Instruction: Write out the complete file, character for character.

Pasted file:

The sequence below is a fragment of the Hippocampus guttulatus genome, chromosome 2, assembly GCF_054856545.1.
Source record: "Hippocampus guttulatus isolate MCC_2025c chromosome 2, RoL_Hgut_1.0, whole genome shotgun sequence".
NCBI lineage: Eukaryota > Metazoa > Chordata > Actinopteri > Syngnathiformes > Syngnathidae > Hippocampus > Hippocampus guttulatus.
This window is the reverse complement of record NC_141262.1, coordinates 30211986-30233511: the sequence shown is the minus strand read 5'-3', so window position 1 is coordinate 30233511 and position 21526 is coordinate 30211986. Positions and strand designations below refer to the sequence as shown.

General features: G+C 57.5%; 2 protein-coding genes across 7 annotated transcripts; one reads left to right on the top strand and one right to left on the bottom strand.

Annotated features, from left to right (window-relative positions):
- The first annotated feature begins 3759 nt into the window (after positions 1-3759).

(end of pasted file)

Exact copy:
The sequence below is a fragment of the Hippocampus guttulatus genome, chromosome 2, assembly GCF_054856545.1.
Source record: "Hippocampus guttulatus isolate MCC_2025c chromosome 2, RoL_Hgut_1.0, whole genome shotgun sequence".
NCBI lineage: Eukaryota > Metazoa > Chordata > Actinopteri > Syngnathiformes > Syngnathidae > Hippocampus > Hippocampus guttulatus.
This window is the reverse complement of record NC_141262.1, coordinates 30211986-30233511: the sequence shown is the minus strand read 5'-3', so window position 1 is coordinate 30233511 and position 21526 is coordinate 30211986. Positions and strand designations below refer to the sequence as shown.

General features: G+C 57.5%; 2 protein-coding genes across 7 annotated transcripts; one reads left to right on the top strand and one right to left on the bottom strand.

Annotated features, from left to right (window-relative positions):
- The first annotated feature begins 3759 nt into the window (after positions 1-3759).